by Elizabeth Randol
Imagine a world in which you can be detained by police and thrown in jail for taking a phone call from a family member. Or for walking down the same street in your neighborhood that you’ve been taking for years. Or for getting laid off from your job.
When an individual is sentenced to probation in Pennsylvania, the government imposes dozens of onerous conditions upon them. These conditions can include a prohibition on traveling outside of the county, forbidding conversation with certain people (basically anyone a probation officer deems disreputable), random and invasive drug testing, home inspections, and a requirement that the person on probation be in their home during certain hours. Those on probation are subject to near-constant government surveillance and supervision.
“Technical violations,” or non-compliance with any of the numerous conditions of probation, behavior which would never be considered a crime can send that person back to jail for weeks, months, and sometimes years. A study recently released by the Council of State Governments found that 25% of 2017 prison admissions were for technical violations of supervision and 54% of all prison admissions were for supervision violations — clear evidence that probation and parole are key drivers of mass incarceration in PA.
Pennsylvania is also one of just a handful of states that fails to impose a cap on the length of the probation sentences. Pennsylvania judges have the discretion to dole out probation sentences that can last years, even decades. Living for years with the fear that the smallest misstep will send you back to jail as the government is breathing down your neck every moment is no way to live a life.
Last month, Senator Lisa Baker, chair of the Senate Judiciary Committee, held two days of public hearings regarding probation and parole terms in the commonwealth – a welcome and laudable effort intended to help the committee get their arms around how these complex systems work in Pennsylvania and the minefields people must navigate as they return to their families and communities.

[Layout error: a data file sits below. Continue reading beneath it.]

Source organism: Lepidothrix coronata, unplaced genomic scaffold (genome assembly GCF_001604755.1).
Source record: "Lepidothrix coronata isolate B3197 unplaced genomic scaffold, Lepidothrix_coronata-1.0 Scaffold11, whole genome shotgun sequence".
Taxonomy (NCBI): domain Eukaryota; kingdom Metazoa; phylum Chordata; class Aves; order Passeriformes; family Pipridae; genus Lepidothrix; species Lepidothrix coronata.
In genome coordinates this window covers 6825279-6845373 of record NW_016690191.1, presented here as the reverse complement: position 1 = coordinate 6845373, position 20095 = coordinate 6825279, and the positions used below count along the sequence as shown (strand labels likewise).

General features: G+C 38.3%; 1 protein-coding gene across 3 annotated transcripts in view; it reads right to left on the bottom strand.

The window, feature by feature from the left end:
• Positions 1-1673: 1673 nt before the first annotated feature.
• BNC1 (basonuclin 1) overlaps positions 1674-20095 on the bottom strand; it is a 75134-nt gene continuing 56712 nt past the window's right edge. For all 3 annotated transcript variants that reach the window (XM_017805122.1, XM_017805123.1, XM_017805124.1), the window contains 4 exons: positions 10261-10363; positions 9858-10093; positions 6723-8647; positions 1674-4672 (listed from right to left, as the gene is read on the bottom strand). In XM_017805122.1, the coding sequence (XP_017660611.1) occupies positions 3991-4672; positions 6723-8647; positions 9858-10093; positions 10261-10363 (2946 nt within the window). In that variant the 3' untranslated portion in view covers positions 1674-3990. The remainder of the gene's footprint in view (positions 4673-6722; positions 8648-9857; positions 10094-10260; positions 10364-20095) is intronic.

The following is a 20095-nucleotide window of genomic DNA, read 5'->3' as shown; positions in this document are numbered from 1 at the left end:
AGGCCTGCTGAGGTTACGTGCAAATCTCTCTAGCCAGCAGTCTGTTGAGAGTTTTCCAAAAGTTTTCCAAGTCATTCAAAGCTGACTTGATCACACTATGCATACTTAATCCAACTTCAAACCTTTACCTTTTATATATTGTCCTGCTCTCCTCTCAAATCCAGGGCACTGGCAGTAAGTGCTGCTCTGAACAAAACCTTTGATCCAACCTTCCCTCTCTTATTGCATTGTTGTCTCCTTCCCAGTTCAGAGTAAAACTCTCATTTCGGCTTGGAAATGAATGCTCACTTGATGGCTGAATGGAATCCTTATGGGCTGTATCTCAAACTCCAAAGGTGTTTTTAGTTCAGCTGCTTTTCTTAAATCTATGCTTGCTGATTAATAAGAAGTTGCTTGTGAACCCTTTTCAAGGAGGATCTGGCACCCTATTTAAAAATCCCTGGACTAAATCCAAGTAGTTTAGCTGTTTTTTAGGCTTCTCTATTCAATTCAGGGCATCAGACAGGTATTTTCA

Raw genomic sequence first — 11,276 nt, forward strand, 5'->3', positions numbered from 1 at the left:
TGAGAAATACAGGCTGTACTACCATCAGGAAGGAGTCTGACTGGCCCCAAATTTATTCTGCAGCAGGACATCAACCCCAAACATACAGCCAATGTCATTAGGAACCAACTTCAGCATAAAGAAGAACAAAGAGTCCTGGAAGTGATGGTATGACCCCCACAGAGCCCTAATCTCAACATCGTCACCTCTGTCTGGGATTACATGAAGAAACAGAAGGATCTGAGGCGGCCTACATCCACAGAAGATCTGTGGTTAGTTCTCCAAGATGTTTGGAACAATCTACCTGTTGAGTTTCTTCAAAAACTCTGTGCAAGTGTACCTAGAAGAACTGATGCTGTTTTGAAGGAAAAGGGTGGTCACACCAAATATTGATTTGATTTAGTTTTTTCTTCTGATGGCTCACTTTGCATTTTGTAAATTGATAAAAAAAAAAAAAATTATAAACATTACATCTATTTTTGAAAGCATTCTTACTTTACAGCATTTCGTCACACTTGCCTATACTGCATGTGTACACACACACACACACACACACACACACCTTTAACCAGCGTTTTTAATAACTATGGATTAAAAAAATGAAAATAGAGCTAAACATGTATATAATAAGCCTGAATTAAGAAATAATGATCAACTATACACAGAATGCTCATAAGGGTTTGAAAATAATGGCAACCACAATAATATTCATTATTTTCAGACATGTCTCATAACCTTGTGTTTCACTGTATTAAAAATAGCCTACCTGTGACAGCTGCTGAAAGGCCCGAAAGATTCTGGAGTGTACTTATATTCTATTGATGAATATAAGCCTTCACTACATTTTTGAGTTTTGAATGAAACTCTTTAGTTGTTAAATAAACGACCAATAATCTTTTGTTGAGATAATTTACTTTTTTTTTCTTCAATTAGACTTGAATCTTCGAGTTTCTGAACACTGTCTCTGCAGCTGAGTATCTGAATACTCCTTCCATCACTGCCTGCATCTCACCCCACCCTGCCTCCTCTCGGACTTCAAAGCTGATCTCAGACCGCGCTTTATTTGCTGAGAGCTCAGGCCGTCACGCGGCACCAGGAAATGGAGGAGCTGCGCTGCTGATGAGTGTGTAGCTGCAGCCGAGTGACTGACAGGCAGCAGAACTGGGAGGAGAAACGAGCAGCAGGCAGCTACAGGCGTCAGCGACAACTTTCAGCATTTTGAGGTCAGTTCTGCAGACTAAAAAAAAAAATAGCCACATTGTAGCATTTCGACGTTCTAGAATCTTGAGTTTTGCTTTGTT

One person who testified and shared her story was Latonya “T” Meyers. T spent nine months in jail even though she was eventually acquitted — she did not have enough money to pay bail. Soon after returning home, T had enrolled in community college and became an advocate for other people in reentry, joining the Defender Association of Philadelphia as a full-time staffer.
But after a flawless record on parole that led her parole officer to not even require regular check-ins, T’s supervision shifted to probation. That’s where the trouble started. Because of risk assessment algorithm, T was labeled “high risk” and ordered to check in with her probation officer weekly.
T had to miss work once a week (thankfully her bosses understood) to check in with her probation officer, who told her that because of her high-risk status, she would never be able to ease the terms of her probation until 2027.
When the city of Philadelphia presented T with an award for being an up and coming leader for those in reentry, T’s probation officer was not in attendance. Instead, she was writing an arrest warrant for T, who was late to their scheduled meeting because she was receiving her award. Her probation officer never acknowledged the award, only asking T the same mundane questions she was asked every week: Did you move? Did you change your phone number? And so on.
It doesn’t have to be this way.
The Pennsylvania Senate is currently considering a bill, Senate Bill 14, that would reform probation in the commonwealth by capping probation terms and mandating early termination of probation after a certain period with no violations, among other badly needed reforms.
Probation reform and smart criminal justice reform are not partisan issues or ideological issues. Individuals and organizations across the political spectrum want to see bold, meaningful change. We at the ACLU of Pennsylvania urge the Pennsylvania Senate to move swiftly when they return to session to pass S.B.14 and the Pennsylvania House of Representatives to take it up as soon as possible.
Tens of thousands of Pennsylvanians languishing on needlessly long and punishing probation terms are in desperate need of this reform. Legislators should act accordingly.
Elizabeth Randol is the Legislative Director at the ACLU of Pennsylvania